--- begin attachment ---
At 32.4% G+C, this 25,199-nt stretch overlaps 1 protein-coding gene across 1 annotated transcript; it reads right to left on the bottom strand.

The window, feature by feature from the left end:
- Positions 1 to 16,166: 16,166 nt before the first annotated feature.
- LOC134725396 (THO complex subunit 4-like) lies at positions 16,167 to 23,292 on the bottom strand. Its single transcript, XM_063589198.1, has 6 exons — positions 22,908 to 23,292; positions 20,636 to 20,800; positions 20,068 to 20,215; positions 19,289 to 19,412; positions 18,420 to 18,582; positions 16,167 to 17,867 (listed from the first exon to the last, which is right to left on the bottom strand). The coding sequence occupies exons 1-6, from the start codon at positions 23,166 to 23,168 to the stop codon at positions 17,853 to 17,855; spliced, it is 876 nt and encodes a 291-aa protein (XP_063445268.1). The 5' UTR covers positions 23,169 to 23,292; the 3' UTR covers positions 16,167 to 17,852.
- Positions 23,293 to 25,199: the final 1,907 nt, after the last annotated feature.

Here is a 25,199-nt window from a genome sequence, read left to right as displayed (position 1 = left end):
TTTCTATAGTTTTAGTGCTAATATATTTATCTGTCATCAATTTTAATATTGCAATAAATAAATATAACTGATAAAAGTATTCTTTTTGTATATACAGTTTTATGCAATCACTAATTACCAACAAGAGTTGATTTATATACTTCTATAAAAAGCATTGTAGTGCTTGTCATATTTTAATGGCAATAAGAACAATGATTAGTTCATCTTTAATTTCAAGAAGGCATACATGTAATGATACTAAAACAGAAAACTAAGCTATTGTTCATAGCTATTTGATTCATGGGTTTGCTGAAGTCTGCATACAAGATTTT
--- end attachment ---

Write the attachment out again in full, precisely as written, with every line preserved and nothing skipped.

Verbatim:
At 32.4% G+C, this 25,199-nt stretch overlaps 1 protein-coding gene across 1 annotated transcript; it reads right to left on the bottom strand.

The window, feature by feature from the left end:
- Positions 1 to 16,166: 16,166 nt before the first annotated feature.
- LOC134725396 (THO complex subunit 4-like) lies at positions 16,167 to 23,292 on the bottom strand. Its single transcript, XM_063589198.1, has 6 exons — positions 22,908 to 23,292; positions 20,636 to 20,800; positions 20,068 to 20,215; positions 19,289 to 19,412; positions 18,420 to 18,582; positions 16,167 to 17,867 (listed from the first exon to the last, which is right to left on the bottom strand). The coding sequence occupies exons 1-6, from the start codon at positions 23,166 to 23,168 to the stop codon at positions 17,853 to 17,855; spliced, it is 876 nt and encodes a 291-aa protein (XP_063445268.1). The 5' UTR covers positions 23,169 to 23,292; the 3' UTR covers positions 16,167 to 17,852.
- Positions 23,293 to 25,199: the final 1,907 nt, after the last annotated feature.

Here is a 25,199-nt window from a genome sequence, read left to right as displayed (position 1 = left end):
TTTCTATAGTTTTAGTGCTAATATATTTATCTGTCATCAATTTTAATATTGCAATAAATAAATATAACTGATAAAAGTATTCTTTTTGTATATACAGTTTTATGCAATCACTAATTACCAACAAGAGTTGATTTATATACTTCTATAAAAAGCATTGTAGTGCTTGTCATATTTTAATGGCAATAAGAACAATGATTAGTTCATCTTTAATTTCAAGAAGGCATACATGTAATGATACTAAAACAGAAAACTAAGCTATTGTTCATAGCTATTTGATTCATGGGTTTGCTGAAGTCTGCATACAAGATTTT